Executor of a Will
What is an Executor of a Will?
An executor of a will is the person that is appointed to oversee a person’s estate upon their death. This person is usually named in the will documents by the testator (the creator of the will). A will executor should preferably be close to the testator, familiar with their intentions, and should be trustworthy in handling their estate.
If the person dies without a will (intestate), the state may appoint an appropriate person to act as executor. The executor should be a “non-interested” person, meaning that they will not stand to gain financially from the person’s will.
What are Some Duties of an Executor?
Duties of the executor may include:
- Handling accounts: The executor may need to set up specific accounts in connection with the deceased person’s financial assets
- Debt: The person must also ensure that outstanding debts left by the person are met, including property taxes
- Oversee distributions: The property needs to be distributed according to the specific instructions listed in the will. For instance, if property is only to be transferred after certain conditions have been met, this needs to be regulated
There may be many, many other duties that the executor of a will is entrusted with. This will depend on many factors, including the size of the estate, as well as state laws.
What if There is a Dispute With the Executor of a Will?
If an executor of a will breaches their legal duties, it may be necessary to take legal action. A beneficiary or interested person can often file with the court for removal of the executor. The court will examine the facts to determine whether this is necessary. If so, the executor will be dismissed from their role, and a new person will be appointed to act as the legal executor of the will.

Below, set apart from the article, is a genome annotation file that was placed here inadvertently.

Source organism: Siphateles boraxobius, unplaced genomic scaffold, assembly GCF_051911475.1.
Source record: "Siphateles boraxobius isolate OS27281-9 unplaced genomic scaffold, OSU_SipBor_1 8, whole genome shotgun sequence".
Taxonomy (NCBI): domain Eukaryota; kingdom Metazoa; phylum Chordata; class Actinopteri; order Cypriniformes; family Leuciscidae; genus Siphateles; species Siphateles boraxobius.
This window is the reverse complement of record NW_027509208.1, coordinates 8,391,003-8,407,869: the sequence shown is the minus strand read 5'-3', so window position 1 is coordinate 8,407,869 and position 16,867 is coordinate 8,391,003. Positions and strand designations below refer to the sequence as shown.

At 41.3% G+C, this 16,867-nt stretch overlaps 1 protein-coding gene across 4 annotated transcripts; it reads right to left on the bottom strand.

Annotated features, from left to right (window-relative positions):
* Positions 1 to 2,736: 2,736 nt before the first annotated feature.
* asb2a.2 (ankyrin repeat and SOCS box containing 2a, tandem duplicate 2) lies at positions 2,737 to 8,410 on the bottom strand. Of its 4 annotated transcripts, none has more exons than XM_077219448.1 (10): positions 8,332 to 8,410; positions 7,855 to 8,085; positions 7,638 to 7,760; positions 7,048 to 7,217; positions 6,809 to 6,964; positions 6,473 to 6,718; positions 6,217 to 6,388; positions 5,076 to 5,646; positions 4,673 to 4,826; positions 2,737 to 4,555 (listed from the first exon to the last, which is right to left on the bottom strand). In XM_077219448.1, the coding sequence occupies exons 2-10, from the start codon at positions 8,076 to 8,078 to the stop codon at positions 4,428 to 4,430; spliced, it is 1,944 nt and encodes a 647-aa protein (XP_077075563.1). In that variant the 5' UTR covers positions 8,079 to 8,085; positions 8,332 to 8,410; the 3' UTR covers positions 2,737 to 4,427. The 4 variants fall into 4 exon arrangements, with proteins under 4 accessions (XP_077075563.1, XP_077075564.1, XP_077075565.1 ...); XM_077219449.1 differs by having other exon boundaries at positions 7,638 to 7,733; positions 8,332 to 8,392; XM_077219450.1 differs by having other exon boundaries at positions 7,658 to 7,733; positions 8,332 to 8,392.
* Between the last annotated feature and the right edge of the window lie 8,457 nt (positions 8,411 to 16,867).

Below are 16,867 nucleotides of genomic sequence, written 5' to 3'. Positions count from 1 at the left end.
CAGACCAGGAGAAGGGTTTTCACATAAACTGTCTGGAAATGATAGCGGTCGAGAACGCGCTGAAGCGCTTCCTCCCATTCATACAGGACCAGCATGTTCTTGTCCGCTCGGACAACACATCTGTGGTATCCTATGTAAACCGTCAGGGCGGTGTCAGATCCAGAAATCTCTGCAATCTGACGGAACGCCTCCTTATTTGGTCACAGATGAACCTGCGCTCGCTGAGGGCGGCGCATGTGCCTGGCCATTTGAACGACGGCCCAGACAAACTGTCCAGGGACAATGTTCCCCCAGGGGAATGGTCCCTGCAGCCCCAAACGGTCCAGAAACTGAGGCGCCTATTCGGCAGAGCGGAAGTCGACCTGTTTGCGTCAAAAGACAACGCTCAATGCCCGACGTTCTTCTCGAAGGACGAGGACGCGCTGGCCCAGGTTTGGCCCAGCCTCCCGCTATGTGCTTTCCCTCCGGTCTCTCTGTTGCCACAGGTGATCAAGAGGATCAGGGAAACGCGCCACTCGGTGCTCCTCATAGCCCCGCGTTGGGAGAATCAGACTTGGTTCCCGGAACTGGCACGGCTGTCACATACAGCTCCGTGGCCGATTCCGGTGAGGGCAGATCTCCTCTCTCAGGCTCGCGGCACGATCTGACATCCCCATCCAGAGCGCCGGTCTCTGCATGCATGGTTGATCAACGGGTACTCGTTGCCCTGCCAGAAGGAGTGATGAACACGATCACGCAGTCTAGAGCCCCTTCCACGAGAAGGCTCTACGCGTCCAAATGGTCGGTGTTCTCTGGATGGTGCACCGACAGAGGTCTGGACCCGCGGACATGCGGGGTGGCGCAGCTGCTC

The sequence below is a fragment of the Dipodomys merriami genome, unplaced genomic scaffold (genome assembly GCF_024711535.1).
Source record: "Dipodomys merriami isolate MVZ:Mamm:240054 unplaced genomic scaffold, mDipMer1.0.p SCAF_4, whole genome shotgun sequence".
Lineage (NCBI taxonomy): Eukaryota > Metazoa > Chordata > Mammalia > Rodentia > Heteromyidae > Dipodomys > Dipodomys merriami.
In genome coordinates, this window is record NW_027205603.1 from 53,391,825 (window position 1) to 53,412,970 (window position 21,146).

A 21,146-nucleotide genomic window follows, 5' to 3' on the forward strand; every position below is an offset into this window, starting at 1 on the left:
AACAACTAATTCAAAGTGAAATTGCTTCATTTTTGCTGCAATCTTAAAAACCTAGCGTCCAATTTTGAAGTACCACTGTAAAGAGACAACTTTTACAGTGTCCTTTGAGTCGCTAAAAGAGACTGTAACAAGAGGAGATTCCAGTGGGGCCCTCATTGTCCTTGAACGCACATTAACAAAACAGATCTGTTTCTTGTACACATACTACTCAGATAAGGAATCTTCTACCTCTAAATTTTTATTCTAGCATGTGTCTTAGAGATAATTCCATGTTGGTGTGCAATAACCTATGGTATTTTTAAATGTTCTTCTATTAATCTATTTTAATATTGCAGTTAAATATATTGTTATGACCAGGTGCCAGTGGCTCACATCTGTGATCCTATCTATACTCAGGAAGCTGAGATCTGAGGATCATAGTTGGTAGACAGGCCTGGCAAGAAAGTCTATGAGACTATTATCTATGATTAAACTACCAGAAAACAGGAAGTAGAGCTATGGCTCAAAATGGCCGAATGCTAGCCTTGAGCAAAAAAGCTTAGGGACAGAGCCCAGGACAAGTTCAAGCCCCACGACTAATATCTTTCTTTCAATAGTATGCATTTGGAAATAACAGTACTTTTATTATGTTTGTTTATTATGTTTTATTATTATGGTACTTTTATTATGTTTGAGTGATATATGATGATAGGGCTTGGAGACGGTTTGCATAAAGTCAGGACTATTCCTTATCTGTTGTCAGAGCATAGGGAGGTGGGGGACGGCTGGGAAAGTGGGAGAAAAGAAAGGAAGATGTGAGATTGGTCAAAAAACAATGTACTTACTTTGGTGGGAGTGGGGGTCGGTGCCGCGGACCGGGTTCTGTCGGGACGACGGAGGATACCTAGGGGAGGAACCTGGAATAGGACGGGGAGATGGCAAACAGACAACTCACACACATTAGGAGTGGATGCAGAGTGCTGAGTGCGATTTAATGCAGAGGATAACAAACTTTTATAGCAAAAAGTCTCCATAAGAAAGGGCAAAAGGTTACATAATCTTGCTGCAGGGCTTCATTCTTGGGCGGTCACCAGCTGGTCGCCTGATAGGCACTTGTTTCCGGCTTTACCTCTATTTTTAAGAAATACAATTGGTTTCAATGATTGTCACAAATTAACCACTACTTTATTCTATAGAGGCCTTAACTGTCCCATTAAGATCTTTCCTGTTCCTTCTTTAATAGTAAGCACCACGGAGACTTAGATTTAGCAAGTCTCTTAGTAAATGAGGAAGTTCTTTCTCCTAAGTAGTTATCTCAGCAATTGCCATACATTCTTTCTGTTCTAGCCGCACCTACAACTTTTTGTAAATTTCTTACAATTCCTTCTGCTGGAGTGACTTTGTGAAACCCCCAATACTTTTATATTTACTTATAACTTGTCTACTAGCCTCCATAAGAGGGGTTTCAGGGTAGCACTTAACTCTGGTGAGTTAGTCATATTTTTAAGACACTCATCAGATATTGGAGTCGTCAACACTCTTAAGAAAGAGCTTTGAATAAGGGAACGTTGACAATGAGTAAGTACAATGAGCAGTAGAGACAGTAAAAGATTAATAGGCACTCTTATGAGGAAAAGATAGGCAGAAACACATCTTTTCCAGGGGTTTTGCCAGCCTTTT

In serious cases, the executor may be required to pay damages if their negligence or recklessness has caused losses to another party.
Do I Need a Lawyer for Help Being a Will Executor?
If you will be serving as a will executor, or if you have any legal issues involving a will executor, you may need to hire a lawyer. Your attorney can inform you of your legal rights and responsibilities according to the wills and estates laws in your area. Also, your lawyer can represent you before a judge if you need to file a legal claim for damages.
Consult a Lawyer - Present Your Case Now!
Last Modified: 03-14-2013 02:14 PM PDT
Did you find this article informative?
Link to this page